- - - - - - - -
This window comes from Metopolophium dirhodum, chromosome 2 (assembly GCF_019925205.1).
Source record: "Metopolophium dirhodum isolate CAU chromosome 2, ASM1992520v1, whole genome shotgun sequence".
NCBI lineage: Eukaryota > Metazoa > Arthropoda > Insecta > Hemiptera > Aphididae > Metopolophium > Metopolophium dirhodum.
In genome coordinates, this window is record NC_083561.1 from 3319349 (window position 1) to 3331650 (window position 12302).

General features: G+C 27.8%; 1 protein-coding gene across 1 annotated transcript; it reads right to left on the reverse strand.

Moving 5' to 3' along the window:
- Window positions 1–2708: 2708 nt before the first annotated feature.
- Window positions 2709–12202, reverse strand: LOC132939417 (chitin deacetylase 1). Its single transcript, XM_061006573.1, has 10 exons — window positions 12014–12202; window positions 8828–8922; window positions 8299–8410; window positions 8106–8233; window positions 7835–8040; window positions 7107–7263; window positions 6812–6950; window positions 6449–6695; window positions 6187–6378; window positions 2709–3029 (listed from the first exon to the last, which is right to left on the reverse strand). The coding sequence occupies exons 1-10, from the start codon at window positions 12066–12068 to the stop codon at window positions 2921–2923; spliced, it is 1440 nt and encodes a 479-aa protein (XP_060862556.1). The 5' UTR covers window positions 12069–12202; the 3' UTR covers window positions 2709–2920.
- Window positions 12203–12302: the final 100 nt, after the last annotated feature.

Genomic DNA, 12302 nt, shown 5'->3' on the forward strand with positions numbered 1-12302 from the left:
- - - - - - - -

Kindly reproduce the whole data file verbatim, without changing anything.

This window comes from Metopolophium dirhodum, chromosome 2 (assembly GCF_019925205.1).
Source record: "Metopolophium dirhodum isolate CAU chromosome 2, ASM1992520v1, whole genome shotgun sequence".
NCBI lineage: Eukaryota > Metazoa > Arthropoda > Insecta > Hemiptera > Aphididae > Metopolophium > Metopolophium dirhodum.
In genome coordinates, this window is record NC_083561.1 from 3319349 (window position 1) to 3331650 (window position 12302).

General features: G+C 27.8%; 1 protein-coding gene across 1 annotated transcript; it reads right to left on the reverse strand.

Moving 5' to 3' along the window:
- Window positions 1–2708: 2708 nt before the first annotated feature.
- Window positions 2709–12202, reverse strand: LOC132939417 (chitin deacetylase 1). Its single transcript, XM_061006573.1, has 10 exons — window positions 12014–12202; window positions 8828–8922; window positions 8299–8410; window positions 8106–8233; window positions 7835–8040; window positions 7107–7263; window positions 6812–6950; window positions 6449–6695; window positions 6187–6378; window positions 2709–3029 (listed from the first exon to the last, which is right to left on the reverse strand). The coding sequence occupies exons 1-10, from the start codon at window positions 12066–12068 to the stop codon at window positions 2921–2923; spliced, it is 1440 nt and encodes a 479-aa protein (XP_060862556.1). The 5' UTR covers window positions 12069–12202; the 3' UTR covers window positions 2709–2920.
- Window positions 12203–12302: the final 100 nt, after the last annotated feature.

Genomic DNA, 12302 nt, shown 5'->3' on the forward strand with positions numbered 1-12302 from the left: